If you care about your data, you should use ZFS. Personally, I think this is the best choice for most use cases where data integrity is a factor. If you are building a NAS then you should really use ZFS. A close contender would be BTRFS.
What is ZFS?
ZFS is an advanced, next generation file system. It solves many of the problems with existing filesystems. It combines the features of a filesystem and a volume manager in one piece of software. It is a 128-bit file system so it provides ridiculous, astronomically large limits to FS size ( 256 quadrillion Zettabytes ) and individual file size (16 exbibytes ).
- integrity checking
- automatic repair
- much more …
Without integrity checking, your data is at risk of being corrupted. ZFS protects data from otherwise undetectable corruption such as bit rot.
Super Tiny ZFS Cheat Sheet
This will bring you from zero to semi-competent ZFS admin in about 30 seconds.
|sudo apt update||get latest info from repo|
|sudo apt install zfsutils-linux||install|
|sudo zpool create pool1 mirror sdc sdd||RAID 1 Mirror|
|sudo zpool create pool1 mirror sdb sdc mirror sdd sde||RAID 10|
|sudo zpool status||show status|
|sudo sudo zpool replace pool1 sdd sde||replace failed disk|
|sudo zpool destroy pool1||destroy pool|
|sudo zpool scrub pool1||scrub pool|
ZFS Quick Start
WARNING - Read the section on pool scrubbing. It is important.
NOTE - On older versions of Ubuntu you had to use a different package and add an additional repository.
Pools can be created using entire disks, slices / partitions, or files.
TIP - When creating a Zpool you can use “-f” to force if there is an error about no EFI label but potential information in the MBR.
Install on Ubuntu 16.04/18.04
sudo apt update sudo apt install zfsutils-linux whereis zfs
Before setting up a pool, you can check what devices are available on your system:
sudo fdisk -l
You can list out existing zpools with the list command and you can check the status of your zpools with the status command.
sudo zpool list sudo zpool status
Striping - RAID 0
You can create a basic striped pool like this. It will have no redundancy but should provide improved performance and increased space. Note, even though you don’t get redundancy with RAID 0 striping, ZFS still gives you integrity checking. I still wouldn’t do this unless you don’t care about your data.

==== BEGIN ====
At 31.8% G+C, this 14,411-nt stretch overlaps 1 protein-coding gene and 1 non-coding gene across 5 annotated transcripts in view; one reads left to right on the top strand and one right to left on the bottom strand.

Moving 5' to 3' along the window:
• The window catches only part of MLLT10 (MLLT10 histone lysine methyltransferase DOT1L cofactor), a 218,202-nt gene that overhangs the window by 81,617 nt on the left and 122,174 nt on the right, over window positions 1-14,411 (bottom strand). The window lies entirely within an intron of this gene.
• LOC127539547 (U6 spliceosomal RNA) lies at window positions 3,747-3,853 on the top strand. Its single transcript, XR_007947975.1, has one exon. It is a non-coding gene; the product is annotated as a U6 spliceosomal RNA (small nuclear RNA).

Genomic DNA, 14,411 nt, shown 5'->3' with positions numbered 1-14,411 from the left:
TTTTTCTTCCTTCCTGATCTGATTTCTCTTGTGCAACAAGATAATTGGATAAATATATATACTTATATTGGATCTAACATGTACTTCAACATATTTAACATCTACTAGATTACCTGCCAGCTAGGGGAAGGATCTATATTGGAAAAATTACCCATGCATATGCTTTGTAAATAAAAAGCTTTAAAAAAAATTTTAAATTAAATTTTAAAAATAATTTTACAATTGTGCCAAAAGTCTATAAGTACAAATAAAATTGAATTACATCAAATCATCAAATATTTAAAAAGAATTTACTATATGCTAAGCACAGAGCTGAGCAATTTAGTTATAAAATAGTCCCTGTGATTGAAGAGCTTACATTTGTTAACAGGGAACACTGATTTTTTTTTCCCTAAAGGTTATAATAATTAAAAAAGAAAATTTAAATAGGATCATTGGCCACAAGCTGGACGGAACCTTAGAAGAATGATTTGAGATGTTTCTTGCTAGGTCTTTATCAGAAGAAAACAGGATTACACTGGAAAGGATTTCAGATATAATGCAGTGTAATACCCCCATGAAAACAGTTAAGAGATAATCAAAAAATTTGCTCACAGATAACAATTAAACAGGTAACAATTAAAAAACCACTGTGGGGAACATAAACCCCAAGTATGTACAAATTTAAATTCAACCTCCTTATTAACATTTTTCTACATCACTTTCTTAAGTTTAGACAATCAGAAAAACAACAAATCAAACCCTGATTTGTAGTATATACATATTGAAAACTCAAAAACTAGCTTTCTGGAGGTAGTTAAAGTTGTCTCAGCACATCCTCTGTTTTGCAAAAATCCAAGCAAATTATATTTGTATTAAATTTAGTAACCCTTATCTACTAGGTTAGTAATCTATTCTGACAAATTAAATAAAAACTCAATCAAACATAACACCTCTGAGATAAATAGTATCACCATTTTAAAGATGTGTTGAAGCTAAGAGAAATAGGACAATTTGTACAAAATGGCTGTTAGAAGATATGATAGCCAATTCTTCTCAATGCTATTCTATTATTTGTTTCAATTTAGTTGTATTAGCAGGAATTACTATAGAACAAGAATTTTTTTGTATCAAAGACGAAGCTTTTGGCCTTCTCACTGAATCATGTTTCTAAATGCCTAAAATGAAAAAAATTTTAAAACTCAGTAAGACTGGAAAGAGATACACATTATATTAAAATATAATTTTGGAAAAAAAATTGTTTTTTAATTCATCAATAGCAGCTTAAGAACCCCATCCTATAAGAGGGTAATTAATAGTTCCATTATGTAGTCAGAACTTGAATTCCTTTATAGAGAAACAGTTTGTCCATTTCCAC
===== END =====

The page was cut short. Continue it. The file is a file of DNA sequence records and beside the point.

sudo zpool create new-pool /dev/sdb /dev/sdc # striped
Mirroring - RAID 1
If you want redundancy, you can create a basic 2 disk mirror like this.
sudo zpool create new-pool mirror /dev/sdb /dev/sdc # Mirrored, mounted at /new-pool
If you want a three-way mirror for additional redundancy, you can do that too. You can specify as many disks as you like.
sudo zpool create tank mirror ada1 ada2 ada3 # 3 disks all mirrored together
RAID 10 - Striped Mirror
You can create a RAID 10 device also. This basically strips over two mirrors.
You can create a RAID 10 pool like this:
sudo zpool create example mirror /dev/sdb /dev/sdc mirror /dev/sdd /dev/sde
Vdevs might look like this: “mirror-0” and “mirror-1”.
Note that you can also expand a RAID 1 pool by adding another mirror. This will also result in a RAID 10 pool.
You can also create RAID Z file systems if you like. Here are some examples showing how you would do that for RAID Z1/2/3.
zpool create tank raidz1 ada1 ada2 ada3 # create pool with a RAID Z1 vdev zpool create tank raidz ada1 ada2 ada3 # also without the 1 zpool create tank raidz2 ada1 ada2 ada3 ada4 ada5 # RAID Z2 zpool create tank raidz3 ada1 ada2 ada3 ada4 ada5 ada6 # RAID Z3
You can read more about what RAID Z in another section further down in this document.
Alternate Mount Point
The default mount point would match the name of the pool. For example a pool called test1 would be mounted at /test1. You can specify an alternate mount point with the -m switch.
sudo zpool create -m /alt-location new-pool mirror /dev/sdb /dev/sdc
Destroy a Pool
WARNING - You will lose all data on a pool when you destroy it.
You can destroy a pool like this:
sudo zpool destroy new-pool